Endocrine Abstracts (2007) 13 P116

Genome comparison between human chromosome 19q13 and syntenic region on mouse chromosome 7 reveals loss, in man, of 5.1 Mb containing 4 mouse G-protein coupled receptors: relevance to familial benign hypocalciuric hypercalcaemia type 3

Fadil Hannan1, M Andrew Nesbit1, Paul Christie1, Brian Harding1, Michael Whyte2 & Rajesh Thakker1


1Academic Endocrine Unit, Nuffield Department of Clinical Medicine, University of Oxford, Oxford, United Kingdom; 2Division of Bone and Mineral Diseases, Washington University School of Medicine, St. Louis, Missouri, United States.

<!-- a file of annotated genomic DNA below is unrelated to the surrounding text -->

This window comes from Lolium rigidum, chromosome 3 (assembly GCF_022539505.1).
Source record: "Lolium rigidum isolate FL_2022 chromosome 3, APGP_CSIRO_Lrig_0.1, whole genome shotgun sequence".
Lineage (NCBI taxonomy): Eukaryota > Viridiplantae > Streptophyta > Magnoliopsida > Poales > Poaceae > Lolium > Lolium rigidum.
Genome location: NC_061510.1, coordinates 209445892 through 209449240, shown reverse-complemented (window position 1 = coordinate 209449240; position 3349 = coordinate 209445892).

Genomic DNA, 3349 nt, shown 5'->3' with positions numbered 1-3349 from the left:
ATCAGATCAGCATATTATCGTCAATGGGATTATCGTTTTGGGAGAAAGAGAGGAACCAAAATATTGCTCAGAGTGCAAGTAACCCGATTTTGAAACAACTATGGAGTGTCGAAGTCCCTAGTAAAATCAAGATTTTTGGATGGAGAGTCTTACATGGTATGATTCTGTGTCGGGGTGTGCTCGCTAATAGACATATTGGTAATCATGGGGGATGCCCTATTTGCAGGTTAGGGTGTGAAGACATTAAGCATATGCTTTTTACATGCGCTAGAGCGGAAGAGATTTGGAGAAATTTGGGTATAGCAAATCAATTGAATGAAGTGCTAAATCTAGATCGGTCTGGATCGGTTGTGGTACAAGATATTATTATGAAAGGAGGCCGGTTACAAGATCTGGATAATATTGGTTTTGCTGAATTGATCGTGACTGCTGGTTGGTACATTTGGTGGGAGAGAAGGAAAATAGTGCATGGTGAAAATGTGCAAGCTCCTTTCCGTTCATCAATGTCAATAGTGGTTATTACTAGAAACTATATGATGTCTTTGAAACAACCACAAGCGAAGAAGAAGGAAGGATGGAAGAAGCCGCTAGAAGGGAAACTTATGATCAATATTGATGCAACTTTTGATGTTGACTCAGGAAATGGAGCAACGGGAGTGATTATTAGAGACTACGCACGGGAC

The calcium-sensing receptor (CaSR) belongs to family C of G-protein coupled receptors (GPCRs) that bind glutamate, GABA, taste molecules and pheromones. Loss-of-function mutations of the CASR gene located on chromosome 3q21–24, cause familial benign hypocalciuric hypercalcaemia type 1 (FBHH1). The genes causing FBHH2 and FBHH3, whose chromosomal locations are on 19p and 19q13.3, respectively, remain unknown. FBHH3, sometimes called the Oklahoma variant (FBHHOk), maps to a <10 centimorgan interval on 19q13.3 that contains >140 genes, which in the syntenic region on mouse chromosome 7 contains 4 Casr-related sequences referred to as Casr-rs1, Casr-rs3, Casr-rs4 and Casr-rs5. The Casr-rss are GPCRs and encode pheromone receptors. Casr-rs1, which has 81% amino acid identity to mouse vomeronasal 2- receptor 6 (V2r6) and 40% identity to the human CaSR, seemed to be a likely candidate for FBHH3. However, a National Centre for Biotechnology Information (NCBI) database search revealed no human homologues of Casr-rs1 or any of the other Casr-rss, thereby precluding their mutational analysis for FBHH3. A comparative analysis of human chromosome 19q13 and the syntenic region of mouse chromosome 7 revealed a loss, from the human genome, of a 5.1 Mb region that contains 32 murine genes including the 4 Casr-rss. In mouse, this 5.1 Mb region lies within a 33.4 Mb segment, in which the centromeric 25.8 Mb and telomeric 2.5 Mb are otherwise evolutionary conserved between mouse and man; however, a comparative analysis of the mouse and human revealed that centromeric and telomeric segments have undergone complex inversions. These findings of multiple rearrangements of the FBHH3 candidate region between man and mouse are consistent with human chromosome 19 having the highest breakpoint density, and may also explain the loss of calcium-sensing receptor related sequences (casr-rss) from the FBHH3 candidate interval during chromosomal evolution.

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